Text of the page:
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Review: The Predator Rating 40%

Review: The Predator

When an army sniper witnesses an attack by a seemingly invisible extraterrestrial hunter, he and his estranged family are dragged into both a government conspiracy and an alien civil war.

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Review: The Meg Rating 50%

Review: The Meg

When their billionaire owner commands the multi-national crew of a reserach rig to breach the crust at the bottom of the Mariana Trench, they unleash a monster from the depths…and only one man can stop it.
Back in the early part of the century, a film magazine bestowed the mediocre 2003 remake of The Italian Job with a mere three out of ten, with the reason being that the sole redeeming feature was a former Commonwealth Games diver who had lit up Guy Ritchie’s early mockney efforts from a few years previously.

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Review: Hearts Beat Loud Rating 81%

Review: Hearts Beat Loud

That summer before university is fertile ground for coming of age stories, but the roles are inverted in Hearts Beat Loud. Daughter Sam has her life planned out, choosing to spend her last holiday at home taking extra classes before school begins. Her dad Frank is not so certain, after seventeen years, he can no longer afford to run his record store. A lifelong musician, both father and daughter unwind by making music together in a kitted-out rehearsal space at home.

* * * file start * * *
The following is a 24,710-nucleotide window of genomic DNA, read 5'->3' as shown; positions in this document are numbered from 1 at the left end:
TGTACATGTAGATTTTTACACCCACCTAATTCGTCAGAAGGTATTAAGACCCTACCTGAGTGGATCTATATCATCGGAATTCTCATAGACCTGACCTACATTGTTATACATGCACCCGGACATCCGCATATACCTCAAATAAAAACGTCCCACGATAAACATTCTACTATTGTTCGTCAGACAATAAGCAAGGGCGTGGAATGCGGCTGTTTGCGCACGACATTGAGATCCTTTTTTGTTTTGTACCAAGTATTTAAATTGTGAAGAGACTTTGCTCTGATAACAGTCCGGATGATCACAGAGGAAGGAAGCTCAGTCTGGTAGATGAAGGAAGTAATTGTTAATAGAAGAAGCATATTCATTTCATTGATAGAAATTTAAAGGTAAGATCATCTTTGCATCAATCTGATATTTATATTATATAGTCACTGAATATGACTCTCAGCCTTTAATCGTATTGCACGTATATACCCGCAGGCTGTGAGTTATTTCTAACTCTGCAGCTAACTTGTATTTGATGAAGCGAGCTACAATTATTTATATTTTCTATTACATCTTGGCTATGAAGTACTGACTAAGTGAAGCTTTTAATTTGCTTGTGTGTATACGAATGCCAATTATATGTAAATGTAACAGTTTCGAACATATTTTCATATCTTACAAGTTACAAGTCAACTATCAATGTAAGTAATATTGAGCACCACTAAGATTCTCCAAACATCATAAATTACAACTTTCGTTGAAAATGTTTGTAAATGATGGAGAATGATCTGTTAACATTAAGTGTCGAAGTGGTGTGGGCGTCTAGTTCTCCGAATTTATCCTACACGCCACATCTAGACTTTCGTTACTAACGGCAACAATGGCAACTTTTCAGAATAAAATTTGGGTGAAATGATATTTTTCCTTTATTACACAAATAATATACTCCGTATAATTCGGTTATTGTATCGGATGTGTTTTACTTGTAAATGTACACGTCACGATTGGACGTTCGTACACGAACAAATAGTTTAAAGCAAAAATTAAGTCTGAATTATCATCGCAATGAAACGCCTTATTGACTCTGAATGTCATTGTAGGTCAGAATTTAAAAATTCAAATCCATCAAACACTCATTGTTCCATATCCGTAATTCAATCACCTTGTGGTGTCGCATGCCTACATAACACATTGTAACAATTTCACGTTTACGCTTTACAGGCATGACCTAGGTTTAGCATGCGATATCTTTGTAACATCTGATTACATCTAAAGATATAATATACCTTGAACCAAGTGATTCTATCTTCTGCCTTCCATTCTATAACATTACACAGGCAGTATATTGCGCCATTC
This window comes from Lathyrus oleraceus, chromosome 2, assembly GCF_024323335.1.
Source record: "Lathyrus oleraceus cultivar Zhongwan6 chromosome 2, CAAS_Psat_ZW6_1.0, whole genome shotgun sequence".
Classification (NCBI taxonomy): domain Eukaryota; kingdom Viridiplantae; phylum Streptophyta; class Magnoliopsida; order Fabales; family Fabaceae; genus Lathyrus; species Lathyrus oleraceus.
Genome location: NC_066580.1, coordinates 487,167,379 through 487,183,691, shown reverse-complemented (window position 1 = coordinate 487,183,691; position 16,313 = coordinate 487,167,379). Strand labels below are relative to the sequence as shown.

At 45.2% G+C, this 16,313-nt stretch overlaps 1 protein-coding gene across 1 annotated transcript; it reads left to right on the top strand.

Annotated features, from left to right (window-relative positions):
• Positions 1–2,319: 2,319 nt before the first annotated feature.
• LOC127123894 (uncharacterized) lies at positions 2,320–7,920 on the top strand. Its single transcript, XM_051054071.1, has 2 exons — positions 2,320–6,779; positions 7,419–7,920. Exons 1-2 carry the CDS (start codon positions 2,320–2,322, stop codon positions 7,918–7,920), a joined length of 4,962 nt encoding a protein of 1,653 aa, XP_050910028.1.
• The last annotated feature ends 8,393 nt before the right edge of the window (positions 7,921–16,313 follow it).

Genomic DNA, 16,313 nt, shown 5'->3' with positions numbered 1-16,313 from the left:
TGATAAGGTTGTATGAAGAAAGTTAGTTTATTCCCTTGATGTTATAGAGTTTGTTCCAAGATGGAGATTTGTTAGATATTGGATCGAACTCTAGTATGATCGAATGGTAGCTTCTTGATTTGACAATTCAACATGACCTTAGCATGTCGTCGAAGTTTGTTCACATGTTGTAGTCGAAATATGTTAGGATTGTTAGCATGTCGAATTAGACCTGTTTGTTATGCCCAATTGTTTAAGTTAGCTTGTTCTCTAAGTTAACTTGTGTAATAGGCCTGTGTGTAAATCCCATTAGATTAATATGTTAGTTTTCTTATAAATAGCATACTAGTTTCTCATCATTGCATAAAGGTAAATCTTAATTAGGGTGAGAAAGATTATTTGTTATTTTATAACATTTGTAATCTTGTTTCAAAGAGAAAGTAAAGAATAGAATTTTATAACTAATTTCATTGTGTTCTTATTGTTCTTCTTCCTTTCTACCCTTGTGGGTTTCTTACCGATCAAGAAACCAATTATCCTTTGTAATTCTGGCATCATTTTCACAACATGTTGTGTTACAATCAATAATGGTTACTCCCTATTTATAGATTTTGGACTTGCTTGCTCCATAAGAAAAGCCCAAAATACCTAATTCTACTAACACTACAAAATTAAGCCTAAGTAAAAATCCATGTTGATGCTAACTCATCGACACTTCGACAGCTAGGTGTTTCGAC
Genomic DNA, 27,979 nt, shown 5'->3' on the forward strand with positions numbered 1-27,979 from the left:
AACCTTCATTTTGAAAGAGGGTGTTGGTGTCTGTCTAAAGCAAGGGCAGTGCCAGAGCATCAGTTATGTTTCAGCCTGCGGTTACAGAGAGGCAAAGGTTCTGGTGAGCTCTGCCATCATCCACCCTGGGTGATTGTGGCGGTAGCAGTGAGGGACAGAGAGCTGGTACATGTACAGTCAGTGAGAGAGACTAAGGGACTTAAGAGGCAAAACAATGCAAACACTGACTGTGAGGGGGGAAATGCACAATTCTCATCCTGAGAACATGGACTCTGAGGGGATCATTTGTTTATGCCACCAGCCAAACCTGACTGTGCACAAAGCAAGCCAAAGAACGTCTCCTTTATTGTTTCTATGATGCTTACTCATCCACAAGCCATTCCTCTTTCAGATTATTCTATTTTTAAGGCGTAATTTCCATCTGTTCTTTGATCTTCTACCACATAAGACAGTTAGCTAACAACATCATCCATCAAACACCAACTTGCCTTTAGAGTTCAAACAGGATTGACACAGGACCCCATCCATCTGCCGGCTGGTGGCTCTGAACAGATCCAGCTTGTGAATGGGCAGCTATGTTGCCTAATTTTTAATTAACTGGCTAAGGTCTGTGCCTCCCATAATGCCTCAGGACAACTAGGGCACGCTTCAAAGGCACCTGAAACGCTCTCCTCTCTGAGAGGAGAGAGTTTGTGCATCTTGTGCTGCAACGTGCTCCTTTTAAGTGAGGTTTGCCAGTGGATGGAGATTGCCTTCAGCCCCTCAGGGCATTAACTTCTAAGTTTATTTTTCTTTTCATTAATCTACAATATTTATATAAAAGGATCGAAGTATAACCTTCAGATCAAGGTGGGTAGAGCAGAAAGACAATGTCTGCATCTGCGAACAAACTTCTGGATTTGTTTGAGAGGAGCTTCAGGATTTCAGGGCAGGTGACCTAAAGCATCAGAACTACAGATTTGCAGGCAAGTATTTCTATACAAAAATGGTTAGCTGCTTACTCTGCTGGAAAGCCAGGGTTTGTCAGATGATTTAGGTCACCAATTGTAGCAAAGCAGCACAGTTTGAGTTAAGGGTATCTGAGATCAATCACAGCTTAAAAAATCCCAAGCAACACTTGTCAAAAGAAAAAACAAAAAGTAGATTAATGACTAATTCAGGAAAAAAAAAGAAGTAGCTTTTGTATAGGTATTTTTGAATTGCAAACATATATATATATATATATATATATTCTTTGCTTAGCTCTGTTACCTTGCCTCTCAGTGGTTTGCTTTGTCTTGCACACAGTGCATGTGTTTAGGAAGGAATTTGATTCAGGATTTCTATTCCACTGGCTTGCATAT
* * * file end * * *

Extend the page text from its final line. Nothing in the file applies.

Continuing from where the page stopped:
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Review: Iceman Rating 76%

Review: Iceman

The discovery of a 5,000-year-old man preserved in ice is bound to raise some questions. Ötzi, found by two German tourists in the Ötzal Alps at the border of Austria and Italy, had an arrow through his left shoulder, a fatal wound. Felix Randau’s Iceman christens him Kelab, the head of a small clan, a hunter-gatherer, who returns home one day to a raped and pillaged settlement.

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Review: Apostasy Rating 94%

Review: Apostasy

It would be trite to say that Apostasy might be preaching to the converted. In fact, the opposite may be more correct. When writer/director, Daniel Kokotajlo, took part in the Q&A after the preview screening at Filmhouse he asked if there were any ‘ex-Witnesses’ in the audience. There were, indeed, very many.

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Review: Testament, EIFF 2018 Rating 83%

Review: Testament, EIFF 2018

For many people, Film Festivals are all about the red carpet: premieres, new and recent films, galas, celebrities, and a smattering of classics, all clubbed together under various themes or focuses. Perhaps it’s the case that screenings of ‘retrospective’ cinema get overlooked.